Regulations set a minimum energy efficiency level
All dry-type transformers are subject to Canada’s Energy Efficiency Regulations, which set a performance standard for their energy consumption. This helps to eliminate the least efficient products from the Canadian market.
Dry-type transformers and energy efficiency
A transformer reduces the voltage of the electricity supplied to your building to a level that suits the electric equipment in your facility. Since all electricity used by your company passes through a transformer, even small energy improvements in your transformer can yield big savings.
High-efficiency transformers are now available that can reduce you facility’s total electricity use by approximately one percent.
Two types of energy losses occur in transformers: load and no-load losses.
Load losses result from resistance in the copper or aluminum windings. As load increase so do these winding losses and account for 50 to 90 percent of losses at full load. Winding losses can be reduced through improved conductor design, including proper materials selection and more copper conductor employed.
No-load losses result from resistance in the transformer's laminated steel core. These core losses occur whenever a transformer is energized and remain essentially constant regardless of how much electric power is flowing through it. To reduce core losses, high-efficiency transformers are designed with a better grade of core steel and with thinner core laminations than standard-efficiency models. As well, newer transformer core designs use amorphous metal, instead of traditional silicon steel, that reduce core losses by up to 80 percent compared to conventional transformers.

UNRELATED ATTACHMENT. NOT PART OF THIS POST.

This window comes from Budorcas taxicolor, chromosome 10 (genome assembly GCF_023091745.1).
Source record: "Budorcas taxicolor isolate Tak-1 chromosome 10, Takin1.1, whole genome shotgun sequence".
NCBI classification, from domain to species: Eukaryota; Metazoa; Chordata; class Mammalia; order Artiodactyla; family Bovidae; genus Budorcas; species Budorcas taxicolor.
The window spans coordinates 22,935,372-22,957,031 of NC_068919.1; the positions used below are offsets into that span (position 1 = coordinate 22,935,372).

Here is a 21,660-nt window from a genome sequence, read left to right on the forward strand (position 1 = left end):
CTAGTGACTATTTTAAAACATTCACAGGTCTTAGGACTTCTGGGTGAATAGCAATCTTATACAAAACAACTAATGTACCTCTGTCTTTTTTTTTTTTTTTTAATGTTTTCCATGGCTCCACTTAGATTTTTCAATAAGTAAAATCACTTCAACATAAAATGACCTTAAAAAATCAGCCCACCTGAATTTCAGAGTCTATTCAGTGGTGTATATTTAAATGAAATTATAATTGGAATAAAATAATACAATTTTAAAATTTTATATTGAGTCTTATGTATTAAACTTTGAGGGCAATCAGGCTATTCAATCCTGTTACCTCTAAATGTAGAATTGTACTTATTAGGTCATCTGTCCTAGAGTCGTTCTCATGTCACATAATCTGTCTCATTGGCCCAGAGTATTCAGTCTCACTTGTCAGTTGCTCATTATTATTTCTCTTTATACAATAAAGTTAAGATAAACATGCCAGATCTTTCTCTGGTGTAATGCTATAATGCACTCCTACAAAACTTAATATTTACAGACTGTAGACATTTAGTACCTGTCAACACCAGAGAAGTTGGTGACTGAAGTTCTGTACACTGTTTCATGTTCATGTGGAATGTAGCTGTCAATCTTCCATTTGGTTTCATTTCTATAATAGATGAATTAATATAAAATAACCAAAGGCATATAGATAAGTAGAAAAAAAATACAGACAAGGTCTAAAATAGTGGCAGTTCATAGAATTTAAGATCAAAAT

Total transformer losses are a combination of the core and winding losses.
Unfortunately, some efforts to reduce winding losses increase core losses and vice versa. For example, increasing the amount of conductor used reduces the winding losses, but it may necessitate using a larger core, which would increase core losses. Manufacturers are continually developing techniques that optimize these losses based on the expected loading.
Compare current models of dry-type transformers using our searchable product list.
Buying and operating tips
What should you consider when buying a dry-type transformers?
Know your load profile.
Every transformer’s load and no-load loss profile is different. Transformer energy losses depend heavily on precisely how you use equipment in your building. Knowing your building’s load profile will help you choose the best transformer for your facility.
What’s being powered?
The demands of the equipment powered by a transformer will greatly affect the unit’s energy efficiency. Some respond well to linear loads such as those produced by lighting and motors. Others are better suited to operating under non-linear conditions—those produced by electronic equipment and adjustable speed drives.
Understand full-load efficiency.
Do not buy a transformer based only on its ability to perform well at full loads. Since most businesses will run transformers at one-third capacity, you should consider also the transformer’s performance under part-load conditions which can be very different from its efficiency at full load.
Look at more than just temperature rise.
A transformer’s temperature rise tells only part of the unit’s energy-efficiency story. Units with low temperature rises often perform less well under no-load conditions than those with high temperature rises.
Understand transformer losses.
Transformer losses are a combination of load losses and no-load losses. Often, as one type of loss is reduced, the other increases. Get to know how these losses affect usage in your operations.
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